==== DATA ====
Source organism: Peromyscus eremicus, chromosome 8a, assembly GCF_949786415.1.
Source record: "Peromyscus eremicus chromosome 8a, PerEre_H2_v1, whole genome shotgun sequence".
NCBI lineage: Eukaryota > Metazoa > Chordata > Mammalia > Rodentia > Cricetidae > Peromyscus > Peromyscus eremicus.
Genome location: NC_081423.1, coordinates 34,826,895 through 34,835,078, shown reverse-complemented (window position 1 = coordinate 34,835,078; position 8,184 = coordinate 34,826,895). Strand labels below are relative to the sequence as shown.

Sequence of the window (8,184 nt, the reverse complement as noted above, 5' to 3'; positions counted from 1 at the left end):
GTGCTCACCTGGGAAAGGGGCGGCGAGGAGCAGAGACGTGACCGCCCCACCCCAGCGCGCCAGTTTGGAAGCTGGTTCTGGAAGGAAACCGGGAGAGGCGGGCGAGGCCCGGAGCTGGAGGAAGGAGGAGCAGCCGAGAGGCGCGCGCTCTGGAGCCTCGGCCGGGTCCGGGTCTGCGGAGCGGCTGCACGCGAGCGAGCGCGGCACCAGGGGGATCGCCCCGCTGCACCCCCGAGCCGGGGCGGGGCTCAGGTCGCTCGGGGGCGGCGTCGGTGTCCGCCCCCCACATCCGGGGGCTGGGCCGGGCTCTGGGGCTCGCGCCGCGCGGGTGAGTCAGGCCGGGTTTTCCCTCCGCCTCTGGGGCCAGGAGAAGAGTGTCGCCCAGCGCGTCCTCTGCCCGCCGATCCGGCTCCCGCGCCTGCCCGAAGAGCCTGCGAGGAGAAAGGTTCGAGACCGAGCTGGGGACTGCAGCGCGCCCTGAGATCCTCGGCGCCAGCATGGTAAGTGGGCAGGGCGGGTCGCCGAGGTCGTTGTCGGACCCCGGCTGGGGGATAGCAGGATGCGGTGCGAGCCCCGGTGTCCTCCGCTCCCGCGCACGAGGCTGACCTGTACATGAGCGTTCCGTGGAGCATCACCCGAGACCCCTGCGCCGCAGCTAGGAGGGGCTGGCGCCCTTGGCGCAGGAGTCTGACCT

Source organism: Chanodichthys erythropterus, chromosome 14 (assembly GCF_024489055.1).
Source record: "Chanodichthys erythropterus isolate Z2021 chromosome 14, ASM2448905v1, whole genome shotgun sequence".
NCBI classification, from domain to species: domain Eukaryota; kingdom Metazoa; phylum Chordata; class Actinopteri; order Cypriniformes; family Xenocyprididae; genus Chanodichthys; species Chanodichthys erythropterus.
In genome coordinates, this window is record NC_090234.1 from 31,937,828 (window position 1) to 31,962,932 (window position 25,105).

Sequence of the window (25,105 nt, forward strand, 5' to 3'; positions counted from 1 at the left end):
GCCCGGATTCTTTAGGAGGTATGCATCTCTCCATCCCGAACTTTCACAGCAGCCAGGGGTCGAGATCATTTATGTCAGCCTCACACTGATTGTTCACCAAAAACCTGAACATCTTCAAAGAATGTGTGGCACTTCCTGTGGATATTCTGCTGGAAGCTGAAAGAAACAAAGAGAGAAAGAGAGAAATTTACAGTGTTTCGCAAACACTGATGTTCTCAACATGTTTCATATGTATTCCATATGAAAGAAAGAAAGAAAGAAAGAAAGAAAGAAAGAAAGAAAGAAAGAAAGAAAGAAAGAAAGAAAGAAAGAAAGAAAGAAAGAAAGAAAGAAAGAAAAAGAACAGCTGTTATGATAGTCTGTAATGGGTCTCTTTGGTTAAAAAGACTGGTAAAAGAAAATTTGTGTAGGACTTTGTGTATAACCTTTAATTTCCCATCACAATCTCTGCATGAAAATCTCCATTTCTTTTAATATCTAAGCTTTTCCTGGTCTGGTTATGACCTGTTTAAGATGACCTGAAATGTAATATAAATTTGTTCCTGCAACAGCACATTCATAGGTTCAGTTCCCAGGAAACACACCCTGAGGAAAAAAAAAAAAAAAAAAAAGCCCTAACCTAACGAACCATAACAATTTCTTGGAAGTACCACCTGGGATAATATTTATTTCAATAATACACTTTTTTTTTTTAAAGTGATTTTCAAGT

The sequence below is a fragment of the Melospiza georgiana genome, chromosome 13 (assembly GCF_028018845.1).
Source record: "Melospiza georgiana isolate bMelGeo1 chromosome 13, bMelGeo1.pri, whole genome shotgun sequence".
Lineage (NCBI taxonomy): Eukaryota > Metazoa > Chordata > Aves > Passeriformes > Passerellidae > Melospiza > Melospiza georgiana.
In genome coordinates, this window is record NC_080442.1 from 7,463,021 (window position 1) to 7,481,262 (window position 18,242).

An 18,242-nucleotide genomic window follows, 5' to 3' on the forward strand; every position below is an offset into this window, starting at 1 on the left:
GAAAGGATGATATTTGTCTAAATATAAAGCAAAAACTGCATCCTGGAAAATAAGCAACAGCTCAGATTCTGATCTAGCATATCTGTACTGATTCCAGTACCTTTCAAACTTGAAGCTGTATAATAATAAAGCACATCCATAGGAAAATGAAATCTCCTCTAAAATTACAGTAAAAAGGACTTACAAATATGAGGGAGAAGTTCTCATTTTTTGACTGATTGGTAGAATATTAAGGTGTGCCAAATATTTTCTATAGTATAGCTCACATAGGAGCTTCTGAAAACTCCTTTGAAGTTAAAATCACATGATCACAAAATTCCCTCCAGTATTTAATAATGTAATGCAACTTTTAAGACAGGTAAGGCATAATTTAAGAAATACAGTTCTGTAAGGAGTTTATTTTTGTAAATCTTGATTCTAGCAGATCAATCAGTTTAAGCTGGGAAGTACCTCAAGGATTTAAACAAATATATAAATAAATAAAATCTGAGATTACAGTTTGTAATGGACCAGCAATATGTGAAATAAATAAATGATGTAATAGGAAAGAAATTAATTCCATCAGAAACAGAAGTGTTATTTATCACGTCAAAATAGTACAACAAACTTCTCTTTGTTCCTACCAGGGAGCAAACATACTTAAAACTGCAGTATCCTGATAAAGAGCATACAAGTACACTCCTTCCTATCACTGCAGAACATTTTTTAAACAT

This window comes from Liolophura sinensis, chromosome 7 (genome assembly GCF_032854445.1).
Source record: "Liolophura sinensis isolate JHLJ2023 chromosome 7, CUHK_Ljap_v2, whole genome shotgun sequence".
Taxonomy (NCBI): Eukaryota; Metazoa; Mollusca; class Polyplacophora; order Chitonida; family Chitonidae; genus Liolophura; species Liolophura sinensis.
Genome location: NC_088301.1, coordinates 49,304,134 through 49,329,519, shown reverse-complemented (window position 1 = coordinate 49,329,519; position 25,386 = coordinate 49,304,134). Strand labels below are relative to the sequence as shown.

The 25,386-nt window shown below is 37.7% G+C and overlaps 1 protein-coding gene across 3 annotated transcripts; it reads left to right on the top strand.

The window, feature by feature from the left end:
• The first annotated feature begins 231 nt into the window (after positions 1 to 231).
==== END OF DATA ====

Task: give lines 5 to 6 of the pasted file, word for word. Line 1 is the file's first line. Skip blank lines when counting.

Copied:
Sequence of the window (8,184 nt, the reverse complement as noted above, 5' to 3'; positions counted from 1 at the left end):
GTGCTCACCTGGGAAAGGGGCGGCGAGGAGCAGAGACGTGACCGCCCCACCCCAGCGCGCCAGTTTGGAAGCTGGTTCTGGAAGGAAACCGGGAGAGGCGGGCGAGGCCCGGAGCTGGAGGAAGGAGGAGCAGCCGAGAGGCGCGCGCTCTGGAGCCTCGGCCGGGTCCGGGTCTGCGGAGCGGCTGCACGCGAGCGAGCGCGGCACCAGGGGGATCGCCCCGCTGCACCCCCGAGCCGGGGCGGGGCTCAGGTCGCTCGGGGGCGGCGTCGGTGTCCGCCCCCCACATCCGGGGGCTGGGCCGGGCTCTGGGGCTCGCGCCGCGCGGGTGAGTCAGGCCGGGTTTTCCCTCCGCCTCTGGGGCCAGGAGAAGAGTGTCGCCCAGCGCGTCCTCTGCCCGCCGATCCGGCTCCCGCGCCTGCCCGAAGAGCCTGCGAGGAGAAAGGTTCGAGACCGAGCTGGGGACTGCAGCGCGCCCTGAGATCCTCGGCGCCAGCATGGTAAGTGGGCAGGGCGGGTCGCCGAGGTCGTTGTCGGACCCCGGCTGGGGGATAGCAGGATGCGGTGCGAGCCCCGGTGTCCTCCGCTCCCGCGCACGAGGCTGACCTGTACATGAGCGTTCCGTGGAGCATCACCCGAGACCCCTGCGCCGCAGCTAGGAGGGGCTGGCGCCCTTGGCGCAGGAGTCTGACCT